Thursday, August 1, 2019

Absolution: A Novel in the Serena Darkwood Adventures Chapter One

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Copyright 2019 Charles F. Millhouse

“I said, no…” Serena Darkwood stood in the center of the room and tightened her arm as she leveled her Old Galactic Equalizer in front of her. Killing someone in the saloon was bad for business, and shooting a potential client gave her a frosty reputation that kept other business prospects from approaching.

“No… no…?” Don Jonor, stuttered. He stood several paces away from Serena, frozen in place – his eyes scanning the spectators lining the walls. He licked his trembling lips and drew an anxious breath. Jonor was a Timmoson, a cowardly race of people who liked to hire others to do their dirty work. Assassination, smuggling, warmongering, it didn’t matter as long as they weren’t seen getting involved. For a Timmoson, money was no object, and everyone had a price. Everyone except Serena Darkwood.

No one in the crowded saloon said a word, silence replaced the laughter and only the clatter of the gambling wheel at the back of the saloon was heard clicking to a slow stop. The anticipation of death put everyone on edge.

Those in the saloon, knew Serena’s reputation as a smuggler and kept their distance from her. Outsiders like Don Jonor learned a hard lesson when confronting her.

“I don’t think I understand,” Jonor said licking his lips again. His long alabaster ears glistened with sweat. His ashen eyes staring helplessly into the end of the pistol.

Serena’s gun didn’t waver. Her eyes ablaze, she said flatly, “I don’t know what you heard about me, Timmoson, but I’m not an assassin. I haul cargo and I get paid, that’s it.”

Downtrodden, Jonor’s eyes glistened, and he said in an uneven tone, “I… I don’t want any trouble, I was told you were reliable… and… and… you came highly recommended.”

“By whom?”

Don’s lower lip trembled, but he offered no reply, except in saying, “Please, this was a mistake. I meant no harm… can’t we pretend, act like, this – never happened?”

Serena flipped her thumb on the weapons handle and the Equalizer powered down. She holstered it on her hip and turned toward the table at the back of the bar.

“Wait,” Don said.

Someone in the room let out a low gasp.

Serena paused, but didn’t turned back toward the Timmoson.

“That’s it… nothing else…?

Serena fisted her hands to prevent her loose fingers from snatching the pistol back from its holster. She would enjoy killing Don Jonor, for any reason, even her own satisfaction. She noticed the glares coming from the saloon’s patrons, scrutinizing her every move. So instead, Serena returned to her table at the back of the room and the tension in the saloon lightened. From the corner of her eye, Serena caught sight of several uniformed officers from the planet Rygail, as Don Jonor slithered past them on his way out of the room.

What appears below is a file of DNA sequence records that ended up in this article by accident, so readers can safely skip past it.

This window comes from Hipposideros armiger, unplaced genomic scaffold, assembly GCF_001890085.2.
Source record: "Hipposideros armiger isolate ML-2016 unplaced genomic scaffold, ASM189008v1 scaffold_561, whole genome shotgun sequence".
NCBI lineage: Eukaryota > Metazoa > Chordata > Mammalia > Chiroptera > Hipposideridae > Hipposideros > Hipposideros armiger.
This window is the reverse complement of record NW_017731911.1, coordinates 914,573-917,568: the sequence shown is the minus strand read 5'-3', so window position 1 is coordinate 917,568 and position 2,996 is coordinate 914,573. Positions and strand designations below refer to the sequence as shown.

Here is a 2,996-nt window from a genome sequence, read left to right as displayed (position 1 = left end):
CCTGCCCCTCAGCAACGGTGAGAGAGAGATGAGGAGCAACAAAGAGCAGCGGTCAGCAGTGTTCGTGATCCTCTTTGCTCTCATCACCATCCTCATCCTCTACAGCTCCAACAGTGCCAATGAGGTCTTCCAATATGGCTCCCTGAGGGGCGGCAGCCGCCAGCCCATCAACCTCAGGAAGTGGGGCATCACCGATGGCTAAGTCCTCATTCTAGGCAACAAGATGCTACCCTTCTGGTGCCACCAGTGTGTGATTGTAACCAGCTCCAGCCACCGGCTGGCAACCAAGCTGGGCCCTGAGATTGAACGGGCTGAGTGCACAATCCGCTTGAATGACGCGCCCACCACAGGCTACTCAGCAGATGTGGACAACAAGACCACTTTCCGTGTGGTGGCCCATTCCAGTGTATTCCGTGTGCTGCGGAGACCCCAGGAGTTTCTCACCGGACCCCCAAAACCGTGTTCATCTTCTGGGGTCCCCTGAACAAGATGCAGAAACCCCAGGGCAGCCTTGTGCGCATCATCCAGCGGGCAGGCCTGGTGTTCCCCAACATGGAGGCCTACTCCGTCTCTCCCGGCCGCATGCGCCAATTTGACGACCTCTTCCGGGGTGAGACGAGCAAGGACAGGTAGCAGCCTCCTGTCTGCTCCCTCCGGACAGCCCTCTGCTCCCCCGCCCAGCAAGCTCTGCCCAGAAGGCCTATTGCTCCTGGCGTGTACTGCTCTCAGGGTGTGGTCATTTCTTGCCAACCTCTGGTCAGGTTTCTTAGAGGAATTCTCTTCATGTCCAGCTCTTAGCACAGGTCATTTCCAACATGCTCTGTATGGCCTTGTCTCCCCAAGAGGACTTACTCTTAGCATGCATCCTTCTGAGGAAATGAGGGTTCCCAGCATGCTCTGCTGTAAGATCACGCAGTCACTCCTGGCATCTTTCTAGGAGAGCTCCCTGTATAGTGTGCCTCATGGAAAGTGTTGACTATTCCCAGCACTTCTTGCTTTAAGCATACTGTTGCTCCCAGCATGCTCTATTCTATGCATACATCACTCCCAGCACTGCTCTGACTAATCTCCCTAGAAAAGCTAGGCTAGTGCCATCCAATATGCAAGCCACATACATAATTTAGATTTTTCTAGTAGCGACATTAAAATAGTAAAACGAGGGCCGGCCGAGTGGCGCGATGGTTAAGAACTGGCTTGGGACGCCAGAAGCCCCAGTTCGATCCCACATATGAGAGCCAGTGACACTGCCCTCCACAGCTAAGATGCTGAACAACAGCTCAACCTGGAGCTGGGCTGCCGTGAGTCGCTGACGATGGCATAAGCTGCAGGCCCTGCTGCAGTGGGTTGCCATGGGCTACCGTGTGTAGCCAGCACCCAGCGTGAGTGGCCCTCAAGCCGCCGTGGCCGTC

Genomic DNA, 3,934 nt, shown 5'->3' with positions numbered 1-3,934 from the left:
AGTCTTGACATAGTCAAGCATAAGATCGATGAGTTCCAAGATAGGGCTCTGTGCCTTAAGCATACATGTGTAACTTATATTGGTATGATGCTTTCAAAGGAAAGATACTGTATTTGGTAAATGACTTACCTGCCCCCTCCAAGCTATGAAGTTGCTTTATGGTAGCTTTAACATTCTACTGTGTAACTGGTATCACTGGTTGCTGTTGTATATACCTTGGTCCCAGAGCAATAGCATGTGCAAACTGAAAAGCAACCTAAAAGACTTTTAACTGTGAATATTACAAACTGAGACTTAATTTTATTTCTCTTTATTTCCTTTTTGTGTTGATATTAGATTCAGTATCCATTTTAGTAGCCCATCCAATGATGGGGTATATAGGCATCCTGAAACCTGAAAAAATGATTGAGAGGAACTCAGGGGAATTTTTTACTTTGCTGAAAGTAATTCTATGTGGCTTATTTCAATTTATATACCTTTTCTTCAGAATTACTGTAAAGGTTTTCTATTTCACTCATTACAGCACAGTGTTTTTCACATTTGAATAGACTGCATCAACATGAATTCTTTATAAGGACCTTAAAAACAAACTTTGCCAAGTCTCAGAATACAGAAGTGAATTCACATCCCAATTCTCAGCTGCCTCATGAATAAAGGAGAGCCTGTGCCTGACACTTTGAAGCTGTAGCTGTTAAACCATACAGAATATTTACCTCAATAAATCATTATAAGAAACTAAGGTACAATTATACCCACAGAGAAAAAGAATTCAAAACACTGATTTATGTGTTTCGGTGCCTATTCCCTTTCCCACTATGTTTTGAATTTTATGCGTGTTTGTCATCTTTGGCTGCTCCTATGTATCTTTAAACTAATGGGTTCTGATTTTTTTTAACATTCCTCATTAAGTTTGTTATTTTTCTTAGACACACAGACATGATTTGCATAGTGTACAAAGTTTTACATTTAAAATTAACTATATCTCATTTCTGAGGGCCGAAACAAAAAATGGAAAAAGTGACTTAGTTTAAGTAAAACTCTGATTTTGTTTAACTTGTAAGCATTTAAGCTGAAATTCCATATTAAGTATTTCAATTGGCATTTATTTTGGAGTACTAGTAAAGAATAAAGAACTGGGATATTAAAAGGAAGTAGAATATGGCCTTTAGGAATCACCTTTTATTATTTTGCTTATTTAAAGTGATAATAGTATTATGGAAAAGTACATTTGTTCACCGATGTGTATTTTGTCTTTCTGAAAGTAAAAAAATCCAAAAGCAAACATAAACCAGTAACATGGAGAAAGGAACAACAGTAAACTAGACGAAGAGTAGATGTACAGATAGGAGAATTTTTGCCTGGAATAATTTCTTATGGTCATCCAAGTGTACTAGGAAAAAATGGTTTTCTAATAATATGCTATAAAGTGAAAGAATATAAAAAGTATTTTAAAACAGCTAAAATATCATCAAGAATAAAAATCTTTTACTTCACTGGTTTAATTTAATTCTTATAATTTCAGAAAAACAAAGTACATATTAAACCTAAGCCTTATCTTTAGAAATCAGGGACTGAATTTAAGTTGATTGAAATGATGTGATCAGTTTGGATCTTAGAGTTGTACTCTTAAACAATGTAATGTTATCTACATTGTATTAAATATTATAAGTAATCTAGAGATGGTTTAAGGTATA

An inundation of Rygailian officers and troops arrived on the outpost several days ago, and although they hadn’t been causing trouble, they had been searching for something, though Serena didn’t know what.

The gambling wheel at the back of the saloon began to turn again. Music from a sound synthesizer blared and drowned out the mixed voices in the room. Serena could only imagine what they were saying. But she didn’t pay them any mind. The saloon was her second home, she’d spent a lot of her life in the establishment. Grew up learning to play cards with the rough-cut men who also taught her how to drink, how to swear and how to know who to trust, and not to trust.

She lost her virginity under the gaming table to a guy she lost a card game to. Kissed her first woman at eighteen and killed her first man just outside the saloon’s door. And although Serena never considered herself a happy person, she was content. What more could you ask from life, than to be free. Live by your own rules and to make things up as you go along. Yes, Serena was content – it was more than most wealthy, happy people would ever be.

Serena sat back in her seat, and surveyed the room, Broker Rodune had the reputation of being an outpost for some of the roughest beings in the star system. Card players, swindlers, outlaws and smugglers from the outer planets congregated to the mining platform in the middle of the Galveron Cluster. Some people came for work, others came to the outpost because they weren’t welcome any place else in the galaxy.  

The Dobien beer Serena ordered before her altercation with the Timmoson was flat when she took a drink. She wiped a dribble from her chin with the sleeve of her tunic. Another mug came to the table without order and the pretty Dolphian waitress who served it, pointed at the Rygailian officer at the bar.

The officer was humanoid, in his mid-forties. Tall, his body well-defined. His muscles conformed to his crisp clean uniform in every detail and looked like an extension of his skin. The officer’s long onyx hair hung to his shoulders framing out the sharp lines of his face. Serena regarded him with interest and bit her tongue in the corner of her mouth. The sharp pain reminded her, that with every gesture, even small ones, like a glass of beer, came with a price. She nodded in recognition, thanking him for the new drink and he saluted back to her with a tip of his own mug.

Serena nodded toward him, calling him over to her table. As he crossed the floor and neared her, she noticed his dull gray – lifeless eyes, as if his soul had been stripped from him. His features were less-defined and callous. A dark shade of stubble pricked his unshaven face and conveyed a lack of discipline. Rygailians were a mysterious race, rarely leaving the confines of their world. Many of the rumors about them, were that the Rygailian Royal Family kept their people enslaved. Of all the planets that Serena had hauled cargo to, Rygail wasn’t one of them.

“I was hoping you’d allow me to come over,” the officer said in a clear charming, yet hollow voice. He spoke in the common language, the intergalactic idiom that hundreds of worlds in the galaxy shared. Though each planet had their own indigenous tongue, the common language helped many species communicate with each other.

Serena studied the officer curiously, she prided herself in reading facial cues from many different races and knowing what to expect when meeting them. Humans were the easiest of the races to interpret. Maybe because she was human, or maybe humans weren’t as good at lying as they believed themselves to be. But the more Serena scrutinized the Rygailian – the less she knew about him.

“May I sit?” the Rygailian said brushing his dark mane away from his face.